Side Effects of Thyroid Medication Overdose
The thyroid gland sits in the lower front of your neck. Thyroid hormone is produced by this gland and is important for health. A common condition that occurs is failure of the thyroid gland to produce an adequate amount of thyroid hormone, called hypothyroidism, leading a doctor to prescribe thyroid hormone supplementation. A less common condition is when the opposite occurs, and the thyroid gland overproduces thyroid hormone.
Many men and women are prescribed thyroid hormone appropriately, but this blog is a warning that if you have been prescribed thyroid hormone replacement, please make sure that it really needed. I am seeing women who have been given thyroid hormone even when their thyroid hormone blood tests are entirely normal. Ask to receive a copy of your blood results. The common tests to evaluate thyroid function include TSH, Free T4, and Free T3. If your baseline tests are all normal, then you do not need to be treated.
The use of hormone replacement plays a very important role in overall health, but it is risky to take hormones that raise your hormone levels unnaturally high. You may have been told that by giving you a dose of thyroid hormone, such as Armour Thyroid, you will see a boost of energy and improved success losing weight.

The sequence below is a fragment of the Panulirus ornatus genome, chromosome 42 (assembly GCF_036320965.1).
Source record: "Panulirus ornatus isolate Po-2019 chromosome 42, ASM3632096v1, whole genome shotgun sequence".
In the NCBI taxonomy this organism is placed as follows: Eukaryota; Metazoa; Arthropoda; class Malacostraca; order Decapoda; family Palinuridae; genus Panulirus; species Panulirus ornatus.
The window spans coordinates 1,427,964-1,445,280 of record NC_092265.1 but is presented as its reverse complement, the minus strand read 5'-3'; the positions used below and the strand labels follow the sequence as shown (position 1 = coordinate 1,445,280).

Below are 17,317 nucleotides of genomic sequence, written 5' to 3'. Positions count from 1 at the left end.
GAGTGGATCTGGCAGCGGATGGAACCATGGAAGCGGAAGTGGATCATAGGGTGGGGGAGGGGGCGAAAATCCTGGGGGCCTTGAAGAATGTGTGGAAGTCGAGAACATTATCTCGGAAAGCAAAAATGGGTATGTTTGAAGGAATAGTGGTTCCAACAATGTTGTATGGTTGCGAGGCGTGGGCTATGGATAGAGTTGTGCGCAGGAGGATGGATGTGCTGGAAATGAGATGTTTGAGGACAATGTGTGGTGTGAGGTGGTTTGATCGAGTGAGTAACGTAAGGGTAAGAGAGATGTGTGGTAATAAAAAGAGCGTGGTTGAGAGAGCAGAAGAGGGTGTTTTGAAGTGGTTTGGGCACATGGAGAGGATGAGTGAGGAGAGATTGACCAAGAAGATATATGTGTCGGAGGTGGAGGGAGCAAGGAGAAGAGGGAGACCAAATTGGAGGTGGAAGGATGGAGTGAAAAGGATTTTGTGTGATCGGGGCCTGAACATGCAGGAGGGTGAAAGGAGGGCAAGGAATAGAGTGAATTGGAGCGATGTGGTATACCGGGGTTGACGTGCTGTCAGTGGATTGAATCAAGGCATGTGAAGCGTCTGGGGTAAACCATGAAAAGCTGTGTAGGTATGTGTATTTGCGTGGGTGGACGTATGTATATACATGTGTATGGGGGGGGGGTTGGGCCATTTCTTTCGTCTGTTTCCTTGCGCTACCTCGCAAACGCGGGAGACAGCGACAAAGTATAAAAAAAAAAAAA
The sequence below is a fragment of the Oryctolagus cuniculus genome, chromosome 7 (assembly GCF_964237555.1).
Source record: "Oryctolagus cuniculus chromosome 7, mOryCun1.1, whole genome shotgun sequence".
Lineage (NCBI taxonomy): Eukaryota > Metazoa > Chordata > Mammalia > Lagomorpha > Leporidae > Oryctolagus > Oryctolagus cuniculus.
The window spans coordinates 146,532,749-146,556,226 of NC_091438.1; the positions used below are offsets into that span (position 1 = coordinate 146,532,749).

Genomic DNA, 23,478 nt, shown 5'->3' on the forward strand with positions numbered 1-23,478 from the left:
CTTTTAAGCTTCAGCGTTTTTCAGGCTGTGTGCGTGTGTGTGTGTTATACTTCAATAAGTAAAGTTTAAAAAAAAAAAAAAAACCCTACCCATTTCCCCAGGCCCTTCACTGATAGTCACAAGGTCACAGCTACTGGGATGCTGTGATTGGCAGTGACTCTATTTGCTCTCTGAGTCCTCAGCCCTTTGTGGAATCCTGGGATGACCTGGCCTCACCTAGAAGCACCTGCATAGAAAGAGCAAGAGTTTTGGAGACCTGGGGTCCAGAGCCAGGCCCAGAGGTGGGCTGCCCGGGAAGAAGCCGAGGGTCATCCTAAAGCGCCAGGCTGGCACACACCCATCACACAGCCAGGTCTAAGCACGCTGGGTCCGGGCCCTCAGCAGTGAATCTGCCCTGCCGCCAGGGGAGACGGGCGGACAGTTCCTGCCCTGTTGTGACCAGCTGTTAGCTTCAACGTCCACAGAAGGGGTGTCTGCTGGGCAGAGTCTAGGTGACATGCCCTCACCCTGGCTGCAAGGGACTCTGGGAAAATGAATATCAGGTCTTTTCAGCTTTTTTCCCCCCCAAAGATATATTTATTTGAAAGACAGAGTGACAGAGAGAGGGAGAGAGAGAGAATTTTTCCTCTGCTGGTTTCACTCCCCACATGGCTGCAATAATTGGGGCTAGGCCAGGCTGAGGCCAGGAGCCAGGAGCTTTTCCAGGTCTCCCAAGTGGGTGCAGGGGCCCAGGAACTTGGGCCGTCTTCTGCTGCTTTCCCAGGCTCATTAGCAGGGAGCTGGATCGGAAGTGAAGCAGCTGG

But giving thyroid hormone when it is not necessary can lead to the effects of hyperthyroidism, and these effects are not benign. Thyroid hormone affects every tissue in the body, so too much thyroid hormone speeds up the entire system, and is considered an overdose of thyroid hormone. This excessive dosing can cause an increase in heart rate, blood pressure and heart palpitations. Irregular heart rate can lead to heart disease, and the results can be fatal. Other symptoms of hormone overdosing can also include anxiety, irritability, chest pain, increased hunger, nausea, muscle tremors, elevated cholesterol, fever and confusion.
I have seen two women in the last month who have wrongly been given thyroid hormone. I have reviewed their blood tests, which were normal, indicating no need for thyroid hormone supplementation. They have stopped treatment. Both women had also been given excessively high doses of testosterone by pellet, and we will be tapering that dose back to safer levels.
The public places trust in health care providers. We must abide by an old Latin phrase that I learned in medical school “primum non nocere” – which means “first do no harm”.